Lawyers and Leadership

I am pleased to announce the release of my latest audiobook, Dangerous Leaders: How and Why Lawyers Must be Taught to Lead, by Anthony C. Thompson.

What do the collapse of Enron (2001), the “Bridgegate” scandal (2013), and the Flint water crisis (2016) have in common?  Each incident occurred as a result of multiple failures of leadership.  In particular, there were failures of leadership by decision-makers with legal training.

If you think that sounds like a good topic for a book, you are right.  I am pleased to announce the release of my latest audiobook, Dangerous Leaders: How and Why Lawyers Must be Taught to Lead, by Anthony C. Thompson.  The author is a Professor of Clinical Law at New York University, where he teaches courses related to criminal law, race and leadership, and civil litigation.  A member of NYU’s law faculty for over 20 years, he is also the founding director of NYU’s Center on Race, Inequality and the Law.  The book was originally published by Stanford University Press; the audiobook is from University Press Audiobooks, and it is available at the normal audiobook outlets.  A limited number of promo codes, redeemable on Audible, are available here.

Ripped from the Headlines

The author uses the stories of Flint, Bridgegate and Enron, as well as several other examples that are perhaps less widely known, to illustrate how the lawyers involved in each incident failed to lead when their guidance might have helped to avert the eventual outcome.  Indeed, some of these stories continue to surface in today’s news, even against the backdrop of the coronavirus pandemic: the national news marked the six-year anniversary of the Flint crisis a few weeks ago (it still not fully resolved), and the United States Supreme Court reversed the convictions of two Bridgegate defendants earlier this month. 

Professor Thompson examines incidents involving malfeasance in government and in the private sector.  Elected officials normally receive the greatest amount of attention when the scandal involves government.  Indeed, since those officials rely on the consent of the governed to stay in office, that scrutiny makes sense.  And in the case of misdeeds in the private sector, the attention typically falls on the senior-most executives, who may have the most to gain financially.  But Thompson argues that in both the public and the private sector, there are inevitably lawyers at all levels in the chain of command that could and should ask questions as policy is discussed and formulated.  Yet in too many cases, they do not raise concerns.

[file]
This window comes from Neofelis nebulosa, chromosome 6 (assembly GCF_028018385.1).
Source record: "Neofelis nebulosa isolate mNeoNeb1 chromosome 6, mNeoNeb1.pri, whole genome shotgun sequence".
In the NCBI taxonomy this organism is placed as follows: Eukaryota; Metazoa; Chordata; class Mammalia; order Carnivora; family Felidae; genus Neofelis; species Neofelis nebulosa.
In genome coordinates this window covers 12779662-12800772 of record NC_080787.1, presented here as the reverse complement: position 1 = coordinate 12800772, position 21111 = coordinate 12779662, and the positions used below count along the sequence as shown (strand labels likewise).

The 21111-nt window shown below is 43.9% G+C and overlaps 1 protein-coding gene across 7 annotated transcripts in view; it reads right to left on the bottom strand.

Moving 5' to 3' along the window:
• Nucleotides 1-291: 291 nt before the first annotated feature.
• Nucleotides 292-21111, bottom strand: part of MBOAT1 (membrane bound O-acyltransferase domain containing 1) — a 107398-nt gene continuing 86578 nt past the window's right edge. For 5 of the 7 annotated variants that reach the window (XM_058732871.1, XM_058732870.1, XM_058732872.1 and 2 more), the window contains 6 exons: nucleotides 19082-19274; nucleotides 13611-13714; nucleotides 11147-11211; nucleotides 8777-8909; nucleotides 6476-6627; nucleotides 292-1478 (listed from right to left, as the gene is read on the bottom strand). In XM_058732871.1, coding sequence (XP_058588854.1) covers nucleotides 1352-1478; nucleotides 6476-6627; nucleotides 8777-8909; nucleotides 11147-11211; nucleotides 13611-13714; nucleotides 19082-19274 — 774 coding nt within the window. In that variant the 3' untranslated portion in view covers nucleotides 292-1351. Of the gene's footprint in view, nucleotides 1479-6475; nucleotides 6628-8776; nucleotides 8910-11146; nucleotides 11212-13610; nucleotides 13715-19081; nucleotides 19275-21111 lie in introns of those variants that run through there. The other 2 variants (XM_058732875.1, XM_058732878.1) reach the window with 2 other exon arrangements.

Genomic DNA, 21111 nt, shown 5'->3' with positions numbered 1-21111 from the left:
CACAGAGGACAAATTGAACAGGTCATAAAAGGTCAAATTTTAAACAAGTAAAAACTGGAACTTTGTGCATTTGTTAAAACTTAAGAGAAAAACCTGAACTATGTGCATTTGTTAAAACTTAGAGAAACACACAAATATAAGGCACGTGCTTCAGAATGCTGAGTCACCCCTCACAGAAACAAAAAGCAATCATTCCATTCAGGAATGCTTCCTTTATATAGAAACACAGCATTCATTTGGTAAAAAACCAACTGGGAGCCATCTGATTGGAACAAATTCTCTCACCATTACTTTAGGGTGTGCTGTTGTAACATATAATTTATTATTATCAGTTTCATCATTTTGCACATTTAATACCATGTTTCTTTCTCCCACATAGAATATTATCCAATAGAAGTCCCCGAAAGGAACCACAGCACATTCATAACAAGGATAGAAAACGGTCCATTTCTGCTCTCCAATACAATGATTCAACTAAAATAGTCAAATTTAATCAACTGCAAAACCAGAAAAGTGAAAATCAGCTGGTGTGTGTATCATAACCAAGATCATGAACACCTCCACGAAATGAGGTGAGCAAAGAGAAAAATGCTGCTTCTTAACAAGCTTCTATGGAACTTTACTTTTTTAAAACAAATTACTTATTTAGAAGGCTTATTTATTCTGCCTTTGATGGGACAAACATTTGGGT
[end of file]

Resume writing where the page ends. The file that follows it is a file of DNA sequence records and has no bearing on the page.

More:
Learning to Lead

This failure to intervene may be the result of a workplace culture that discourages dissent.  Such a culture can exist, for example, when elected officials believe they can use their power for personal enrichment, or when an aggressive corporate culture and (apparently) fabulous economic success make dissent difficult or impossible.  The pressure to “go with the flow” can be enormous. This book discusses both types of situations.

But that pressure must sometimes be resisted.  The problem, as Prof. Thompson sees it, is that while law schools provide training in the law, they do not explicitly teach leadership.  Yet leadership becomes “an inevitability and responsibility” for many lawyers after law school.  Given the depth and rigor of their legal education, lawyers are frequently given leadership roles in their professional life.  But without specific training in leadership skills and techniques, he maintains that the coming generation of likely leaders will enter their critical roles dangerously unprepared. 

A Problem and a Solution

Beyond recounting these cautionary tales from the past, Thompson provides prescriptive solutions both for practicing lawyers, and for legal educators.  He proposes a fundamental rethinking of legal education that is based on intersectional leadership, so that lawyers will be better prepared to execute the types of roles that they may be asked to assume in their professional careers.  By embracing intersectional leadership, lawyer-leaders will be challenged to see the world through a different lens.  And that viewpoint can allow them to attain a form of inclusion and respect for other perspectives and experiences that will prove critical to maneuvering in a complex environment. Dangerous Leaders imparts invaluable tools and lessons to better prepare current and future generations of legal leaders.

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